Good news! We have found a thriving polar bear population somewhere on our planet
Polar bears are pretty much the poster child for climate breakdown. That famous WWF photo by Carla Lombardo Ehrlich of a polar bear clinging to a remnant of melting ice is a stark and poignant image of the dangers of global warming.
A new survey suggests that in some parts of the Arctic, the polar bears’ situation is not as dire as we’ve been fearing.
In fact, biologists have found that a previously unstudied population of polar bears (Ursus maritimus) in the Chukchi Sea, between Alaska and Russia, is actually thriving.
Before you crack open the champagne however, bear in mind that these animals aren’t completely free of threat.
“This work represents a decade of research that gives us a first estimate of the abundance and status of the Chukchi Sea subpopulation,” said biologist Eric Regehr of the University of Washington’s Polar Science Center.
“Sea-ice loss due to climate change remains the primary threat to the species but, as this study shows, there is variation in when and where the effects of sea-ice loss appear. Some subpopulations are already declining while others are still doing OK.”
Between 2008 and 2016, the Chukchi bears maintained a pretty healthy population, even though, compared to 25 years ago, they were spending around a month less on average on sea ice, the habitat the bears prefer for hunting, breeding and migrating.
In this time, the researchers tagged around 60 bears a year, some with GPS devices. According to the most recent data, the subpopulation numbered just under 3,000 individuals, with good reproductive and cub survival rates.
There are 19 subpopulations of polar bears around the world. As a whole, polar bears are officially listed as vulnerable on the IUCN Red List of Endangered Species, with an estimated 26,000 individuals worldwide; some subpopulations are declining faster than others.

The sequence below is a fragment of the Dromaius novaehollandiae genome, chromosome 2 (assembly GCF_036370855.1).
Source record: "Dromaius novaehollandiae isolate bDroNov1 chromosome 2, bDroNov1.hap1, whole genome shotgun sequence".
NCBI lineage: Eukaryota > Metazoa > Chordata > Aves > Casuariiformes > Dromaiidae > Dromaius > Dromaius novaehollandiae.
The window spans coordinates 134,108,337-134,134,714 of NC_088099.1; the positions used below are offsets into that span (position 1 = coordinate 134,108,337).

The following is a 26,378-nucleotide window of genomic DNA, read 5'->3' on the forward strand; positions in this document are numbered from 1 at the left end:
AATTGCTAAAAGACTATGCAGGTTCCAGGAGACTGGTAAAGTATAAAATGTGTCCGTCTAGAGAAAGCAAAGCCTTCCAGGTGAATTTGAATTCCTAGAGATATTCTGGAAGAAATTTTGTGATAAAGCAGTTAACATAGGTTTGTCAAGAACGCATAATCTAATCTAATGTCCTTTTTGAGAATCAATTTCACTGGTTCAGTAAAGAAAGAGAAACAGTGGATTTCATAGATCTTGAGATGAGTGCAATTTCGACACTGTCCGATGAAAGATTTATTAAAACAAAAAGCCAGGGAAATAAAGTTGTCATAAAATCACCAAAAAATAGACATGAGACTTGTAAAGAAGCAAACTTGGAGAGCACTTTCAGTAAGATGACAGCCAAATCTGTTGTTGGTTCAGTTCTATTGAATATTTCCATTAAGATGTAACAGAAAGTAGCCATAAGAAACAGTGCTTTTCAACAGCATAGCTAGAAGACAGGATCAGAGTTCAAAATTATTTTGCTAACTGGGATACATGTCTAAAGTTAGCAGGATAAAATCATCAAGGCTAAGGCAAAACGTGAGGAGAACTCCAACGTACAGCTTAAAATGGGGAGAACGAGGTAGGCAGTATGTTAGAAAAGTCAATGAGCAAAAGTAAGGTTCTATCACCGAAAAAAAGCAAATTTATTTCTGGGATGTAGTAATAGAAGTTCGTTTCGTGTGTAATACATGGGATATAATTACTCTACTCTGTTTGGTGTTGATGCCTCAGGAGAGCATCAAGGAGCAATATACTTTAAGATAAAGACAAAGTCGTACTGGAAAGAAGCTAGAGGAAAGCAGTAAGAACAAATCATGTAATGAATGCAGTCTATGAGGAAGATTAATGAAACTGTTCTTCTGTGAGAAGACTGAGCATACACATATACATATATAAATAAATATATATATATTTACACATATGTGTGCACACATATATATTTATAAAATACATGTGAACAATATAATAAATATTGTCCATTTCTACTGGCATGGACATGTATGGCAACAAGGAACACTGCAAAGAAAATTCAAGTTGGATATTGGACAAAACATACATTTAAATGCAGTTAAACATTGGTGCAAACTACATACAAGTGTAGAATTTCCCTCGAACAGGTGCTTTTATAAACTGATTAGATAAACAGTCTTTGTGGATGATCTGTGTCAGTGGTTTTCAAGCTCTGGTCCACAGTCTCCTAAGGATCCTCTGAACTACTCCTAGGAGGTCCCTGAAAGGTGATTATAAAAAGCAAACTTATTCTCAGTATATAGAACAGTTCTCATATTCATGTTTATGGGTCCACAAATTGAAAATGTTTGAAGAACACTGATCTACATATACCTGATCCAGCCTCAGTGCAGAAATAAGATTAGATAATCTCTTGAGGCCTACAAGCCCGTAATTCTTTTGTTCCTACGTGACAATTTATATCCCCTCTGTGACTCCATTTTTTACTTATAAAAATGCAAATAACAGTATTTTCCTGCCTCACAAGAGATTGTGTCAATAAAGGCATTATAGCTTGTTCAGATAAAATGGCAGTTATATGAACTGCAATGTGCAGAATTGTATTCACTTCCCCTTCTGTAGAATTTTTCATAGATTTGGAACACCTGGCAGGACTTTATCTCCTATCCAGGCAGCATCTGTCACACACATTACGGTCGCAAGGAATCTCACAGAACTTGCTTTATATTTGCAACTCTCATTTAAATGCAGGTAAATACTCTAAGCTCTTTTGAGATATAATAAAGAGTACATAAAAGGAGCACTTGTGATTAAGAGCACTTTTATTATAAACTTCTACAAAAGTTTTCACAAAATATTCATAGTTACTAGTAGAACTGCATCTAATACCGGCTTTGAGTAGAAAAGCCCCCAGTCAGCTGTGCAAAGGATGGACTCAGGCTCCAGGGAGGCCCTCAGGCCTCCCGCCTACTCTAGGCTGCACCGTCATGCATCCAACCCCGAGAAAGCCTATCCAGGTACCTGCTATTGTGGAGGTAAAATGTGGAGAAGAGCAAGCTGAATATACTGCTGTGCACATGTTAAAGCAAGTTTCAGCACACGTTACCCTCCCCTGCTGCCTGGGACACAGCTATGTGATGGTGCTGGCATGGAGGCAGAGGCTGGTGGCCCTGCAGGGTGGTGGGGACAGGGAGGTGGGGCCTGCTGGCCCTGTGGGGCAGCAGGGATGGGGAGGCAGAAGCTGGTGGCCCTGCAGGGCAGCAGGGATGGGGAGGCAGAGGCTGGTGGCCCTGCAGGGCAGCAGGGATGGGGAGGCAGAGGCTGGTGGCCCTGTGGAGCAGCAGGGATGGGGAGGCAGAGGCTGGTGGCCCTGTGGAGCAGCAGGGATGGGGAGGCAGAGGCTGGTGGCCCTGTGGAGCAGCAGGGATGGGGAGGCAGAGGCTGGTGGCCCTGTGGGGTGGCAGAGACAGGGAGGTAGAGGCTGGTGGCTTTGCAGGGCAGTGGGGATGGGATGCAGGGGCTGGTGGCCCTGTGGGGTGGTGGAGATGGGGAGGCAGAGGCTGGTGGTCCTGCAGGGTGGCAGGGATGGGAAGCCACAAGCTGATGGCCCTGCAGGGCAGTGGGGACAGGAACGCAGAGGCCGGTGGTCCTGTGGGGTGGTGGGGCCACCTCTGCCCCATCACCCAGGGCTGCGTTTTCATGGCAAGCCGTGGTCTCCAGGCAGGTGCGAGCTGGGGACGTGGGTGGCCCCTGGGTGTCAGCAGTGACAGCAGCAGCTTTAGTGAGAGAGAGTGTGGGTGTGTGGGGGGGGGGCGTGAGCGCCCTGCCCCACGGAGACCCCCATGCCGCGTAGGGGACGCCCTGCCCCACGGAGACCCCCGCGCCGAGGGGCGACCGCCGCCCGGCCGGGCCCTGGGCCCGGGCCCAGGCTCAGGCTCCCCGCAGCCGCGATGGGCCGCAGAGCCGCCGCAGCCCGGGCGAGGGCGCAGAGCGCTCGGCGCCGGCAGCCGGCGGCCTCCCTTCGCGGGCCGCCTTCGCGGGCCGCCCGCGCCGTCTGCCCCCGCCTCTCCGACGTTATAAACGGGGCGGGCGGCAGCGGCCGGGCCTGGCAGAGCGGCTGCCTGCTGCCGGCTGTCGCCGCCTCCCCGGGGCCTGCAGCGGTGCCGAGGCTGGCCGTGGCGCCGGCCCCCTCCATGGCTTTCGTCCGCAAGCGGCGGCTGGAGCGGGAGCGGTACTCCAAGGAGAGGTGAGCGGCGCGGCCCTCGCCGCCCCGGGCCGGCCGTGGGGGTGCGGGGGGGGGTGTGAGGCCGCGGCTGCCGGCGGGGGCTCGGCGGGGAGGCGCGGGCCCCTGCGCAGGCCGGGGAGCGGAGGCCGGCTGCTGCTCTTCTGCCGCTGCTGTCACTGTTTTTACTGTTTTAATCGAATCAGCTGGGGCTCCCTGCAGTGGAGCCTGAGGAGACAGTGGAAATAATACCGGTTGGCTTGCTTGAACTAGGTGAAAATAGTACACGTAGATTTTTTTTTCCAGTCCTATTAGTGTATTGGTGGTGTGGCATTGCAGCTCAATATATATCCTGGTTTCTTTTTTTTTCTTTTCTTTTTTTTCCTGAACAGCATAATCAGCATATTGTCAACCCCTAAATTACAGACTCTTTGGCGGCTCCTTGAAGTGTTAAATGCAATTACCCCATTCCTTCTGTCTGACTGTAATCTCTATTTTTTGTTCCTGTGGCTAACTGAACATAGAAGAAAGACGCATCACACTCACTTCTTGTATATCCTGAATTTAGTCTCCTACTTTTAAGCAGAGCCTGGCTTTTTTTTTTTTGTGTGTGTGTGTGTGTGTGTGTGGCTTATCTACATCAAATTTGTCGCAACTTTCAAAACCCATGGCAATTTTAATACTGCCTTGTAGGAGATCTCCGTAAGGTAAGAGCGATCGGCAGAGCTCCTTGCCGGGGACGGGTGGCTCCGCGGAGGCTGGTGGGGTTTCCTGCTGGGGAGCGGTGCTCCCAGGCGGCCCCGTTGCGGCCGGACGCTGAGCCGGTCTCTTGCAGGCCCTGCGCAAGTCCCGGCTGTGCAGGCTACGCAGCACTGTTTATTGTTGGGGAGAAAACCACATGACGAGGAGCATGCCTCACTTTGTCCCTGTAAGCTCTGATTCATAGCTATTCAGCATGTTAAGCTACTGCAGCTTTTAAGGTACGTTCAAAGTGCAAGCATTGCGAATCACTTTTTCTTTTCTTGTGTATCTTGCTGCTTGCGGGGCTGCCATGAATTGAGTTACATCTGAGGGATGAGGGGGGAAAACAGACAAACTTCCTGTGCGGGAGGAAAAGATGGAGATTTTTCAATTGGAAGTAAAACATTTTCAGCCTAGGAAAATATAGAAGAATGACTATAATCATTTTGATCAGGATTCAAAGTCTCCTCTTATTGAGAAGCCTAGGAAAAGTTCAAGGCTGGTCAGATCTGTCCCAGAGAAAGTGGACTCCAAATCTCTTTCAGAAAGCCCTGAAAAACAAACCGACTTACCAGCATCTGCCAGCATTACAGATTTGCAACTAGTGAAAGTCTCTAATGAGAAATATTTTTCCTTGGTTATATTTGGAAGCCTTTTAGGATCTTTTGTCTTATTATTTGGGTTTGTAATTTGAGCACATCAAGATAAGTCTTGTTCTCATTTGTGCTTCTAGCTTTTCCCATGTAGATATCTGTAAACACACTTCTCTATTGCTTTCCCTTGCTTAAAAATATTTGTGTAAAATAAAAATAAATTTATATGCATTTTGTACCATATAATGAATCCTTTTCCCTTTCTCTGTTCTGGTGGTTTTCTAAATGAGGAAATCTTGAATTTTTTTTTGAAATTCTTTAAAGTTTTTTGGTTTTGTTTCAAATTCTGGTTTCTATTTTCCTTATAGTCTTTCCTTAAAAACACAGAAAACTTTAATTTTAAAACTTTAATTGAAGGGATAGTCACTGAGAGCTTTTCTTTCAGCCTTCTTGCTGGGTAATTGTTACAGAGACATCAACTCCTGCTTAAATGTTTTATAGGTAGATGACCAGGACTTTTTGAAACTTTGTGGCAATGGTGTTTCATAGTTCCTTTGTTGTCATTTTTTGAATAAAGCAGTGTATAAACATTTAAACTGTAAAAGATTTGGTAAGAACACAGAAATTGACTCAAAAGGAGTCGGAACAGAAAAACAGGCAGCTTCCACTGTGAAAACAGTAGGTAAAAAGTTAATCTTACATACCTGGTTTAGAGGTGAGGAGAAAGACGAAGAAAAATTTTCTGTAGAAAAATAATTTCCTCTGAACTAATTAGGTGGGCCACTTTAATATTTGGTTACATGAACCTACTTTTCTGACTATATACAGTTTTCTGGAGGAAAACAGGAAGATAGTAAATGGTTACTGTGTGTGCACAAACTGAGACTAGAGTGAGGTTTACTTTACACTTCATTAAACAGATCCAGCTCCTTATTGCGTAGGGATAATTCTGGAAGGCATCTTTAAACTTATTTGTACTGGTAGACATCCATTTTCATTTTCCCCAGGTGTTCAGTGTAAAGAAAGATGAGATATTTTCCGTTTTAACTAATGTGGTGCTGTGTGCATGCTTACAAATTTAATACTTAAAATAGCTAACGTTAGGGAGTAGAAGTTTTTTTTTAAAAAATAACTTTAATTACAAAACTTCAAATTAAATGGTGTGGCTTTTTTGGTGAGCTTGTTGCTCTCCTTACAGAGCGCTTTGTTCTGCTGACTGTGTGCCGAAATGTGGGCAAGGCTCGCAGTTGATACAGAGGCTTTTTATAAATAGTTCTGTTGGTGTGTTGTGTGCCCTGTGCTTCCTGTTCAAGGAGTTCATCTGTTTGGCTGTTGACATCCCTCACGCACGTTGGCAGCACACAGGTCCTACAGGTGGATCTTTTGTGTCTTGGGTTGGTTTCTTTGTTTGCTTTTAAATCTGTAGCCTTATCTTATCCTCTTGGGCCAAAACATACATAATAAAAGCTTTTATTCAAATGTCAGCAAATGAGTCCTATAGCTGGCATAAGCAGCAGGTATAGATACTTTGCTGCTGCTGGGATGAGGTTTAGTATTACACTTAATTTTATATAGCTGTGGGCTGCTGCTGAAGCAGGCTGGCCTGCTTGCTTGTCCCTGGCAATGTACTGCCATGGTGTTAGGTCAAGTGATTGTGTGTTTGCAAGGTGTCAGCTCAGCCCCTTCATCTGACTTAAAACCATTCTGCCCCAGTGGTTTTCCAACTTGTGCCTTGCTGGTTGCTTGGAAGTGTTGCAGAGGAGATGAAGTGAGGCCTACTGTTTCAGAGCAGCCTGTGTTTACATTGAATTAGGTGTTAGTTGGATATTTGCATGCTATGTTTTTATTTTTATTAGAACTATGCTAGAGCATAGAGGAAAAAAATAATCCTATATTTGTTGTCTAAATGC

For example, the subpopulation that belongs to the Southern Beaufort sea, which roams between the US and Canada, has shown evidence of decline in recent years, attributed to the declining sea ice due to climate breakdown.
Their loss of habitat has been leading to a worrying move into human-inhabited areas, and creating a credible threat to public safety.
Meanwhile the Chukchi Sea is, according to previous studies, abundant with wildlife, including seals (good meals for bears!).
“It’s a very rich area. Most of the Chukchi Sea is shallow, with nutrient-rich waters coming up from the Pacific,” Regehr said. “This translates into high biological productivity and, importantly for the polar bears, a lot of seals.”
There are also whale carcasses that wash ashore in summer, feeding the bears in the lean months when sea ice is at its lowest.
This is in direct contrast, Regehr said, to the Southern Beaufort sea, which is nearby, but seems bereft in comparison. “It’s night and day in terms of how many seals and other animals you see,” he noted.
But although our world’s changing climate is yet to cause a serious problem for the Chukchi region’s wildlife, hints of change are starting to appear. The fact that the bears are spending less time on the ice is a cause for concern.
We also know that Arctic sea ice is melting. North of Greenland, the oldest and thickest of the Arctic sea ice has been found breaking up for the first time on record. And recent NASA research has found that over half the Arctic’s permanent sea ice has been lost since 1958.
“These findings are good news for now, but it doesn’t mean that bears in the Chukchi Sea won’t be affected by ice loss eventually,” Regehr said.
“Polar bears need ice to hunt seals, and the ice is projected to decline until the underlying problem of climate change is addressed.”
The team’s research has been published in the journal Scientific Reports.